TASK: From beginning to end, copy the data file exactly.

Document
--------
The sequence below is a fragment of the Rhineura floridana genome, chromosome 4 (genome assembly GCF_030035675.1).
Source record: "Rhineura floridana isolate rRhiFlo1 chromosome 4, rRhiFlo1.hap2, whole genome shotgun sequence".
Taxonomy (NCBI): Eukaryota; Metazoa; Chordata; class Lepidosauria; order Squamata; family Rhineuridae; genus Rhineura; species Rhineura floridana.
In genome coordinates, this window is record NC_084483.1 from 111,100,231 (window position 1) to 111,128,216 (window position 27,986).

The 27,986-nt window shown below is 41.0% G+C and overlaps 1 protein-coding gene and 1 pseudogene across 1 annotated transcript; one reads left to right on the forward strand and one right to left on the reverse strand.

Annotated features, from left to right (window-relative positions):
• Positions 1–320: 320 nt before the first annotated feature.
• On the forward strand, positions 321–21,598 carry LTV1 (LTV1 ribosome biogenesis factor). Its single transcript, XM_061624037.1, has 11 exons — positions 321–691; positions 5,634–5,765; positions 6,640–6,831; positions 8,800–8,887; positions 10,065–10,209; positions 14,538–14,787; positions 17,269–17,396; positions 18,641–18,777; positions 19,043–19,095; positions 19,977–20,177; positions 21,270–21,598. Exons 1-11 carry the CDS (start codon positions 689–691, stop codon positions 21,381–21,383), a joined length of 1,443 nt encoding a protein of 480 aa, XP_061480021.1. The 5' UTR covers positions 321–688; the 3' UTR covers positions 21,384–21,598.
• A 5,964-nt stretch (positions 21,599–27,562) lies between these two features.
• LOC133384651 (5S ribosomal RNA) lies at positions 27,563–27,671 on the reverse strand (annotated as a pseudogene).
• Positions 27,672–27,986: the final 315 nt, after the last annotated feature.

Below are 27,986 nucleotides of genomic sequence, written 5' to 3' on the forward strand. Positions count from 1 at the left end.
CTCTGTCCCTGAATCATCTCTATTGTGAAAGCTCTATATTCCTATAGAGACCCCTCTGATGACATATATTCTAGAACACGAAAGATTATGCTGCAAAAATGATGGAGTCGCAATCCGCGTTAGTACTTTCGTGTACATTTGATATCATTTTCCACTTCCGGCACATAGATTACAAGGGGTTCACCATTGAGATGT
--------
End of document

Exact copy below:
The sequence below is a fragment of the Rhineura floridana genome, chromosome 4 (genome assembly GCF_030035675.1).
Source record: "Rhineura floridana isolate rRhiFlo1 chromosome 4, rRhiFlo1.hap2, whole genome shotgun sequence".
Taxonomy (NCBI): Eukaryota; Metazoa; Chordata; class Lepidosauria; order Squamata; family Rhineuridae; genus Rhineura; species Rhineura floridana.
In genome coordinates, this window is record NC_084483.1 from 111,100,231 (window position 1) to 111,128,216 (window position 27,986).

The 27,986-nt window shown below is 41.0% G+C and overlaps 1 protein-coding gene and 1 pseudogene across 1 annotated transcript; one reads left to right on the forward strand and one right to left on the reverse strand.

Annotated features, from left to right (window-relative positions):
• Positions 1–320: 320 nt before the first annotated feature.
• On the forward strand, positions 321–21,598 carry LTV1 (LTV1 ribosome biogenesis factor). Its single transcript, XM_061624037.1, has 11 exons — positions 321–691; positions 5,634–5,765; positions 6,640–6,831; positions 8,800–8,887; positions 10,065–10,209; positions 14,538–14,787; positions 17,269–17,396; positions 18,641–18,777; positions 19,043–19,095; positions 19,977–20,177; positions 21,270–21,598. Exons 1-11 carry the CDS (start codon positions 689–691, stop codon positions 21,381–21,383), a joined length of 1,443 nt encoding a protein of 480 aa, XP_061480021.1. The 5' UTR covers positions 321–688; the 3' UTR covers positions 21,384–21,598.
• A 5,964-nt stretch (positions 21,599–27,562) lies between these two features.
• LOC133384651 (5S ribosomal RNA) lies at positions 27,563–27,671 on the reverse strand (annotated as a pseudogene).
• Positions 27,672–27,986: the final 315 nt, after the last annotated feature.

Below are 27,986 nucleotides of genomic sequence, written 5' to 3' on the forward strand. Positions count from 1 at the left end.
CTCTGTCCCTGAATCATCTCTATTGTGAAAGCTCTATATTCCTATAGAGACCCCTCTGATGACATATATTCTAGAACACGAAAGATTATGCTGCAAAAATGATGGAGTCGCAATCCGCGTTAGTACTTTCGTGTACATTTGATATCATTTTCCACTTCCGGCACATAGATTACAAGGGGTTCACCATTGAGATGT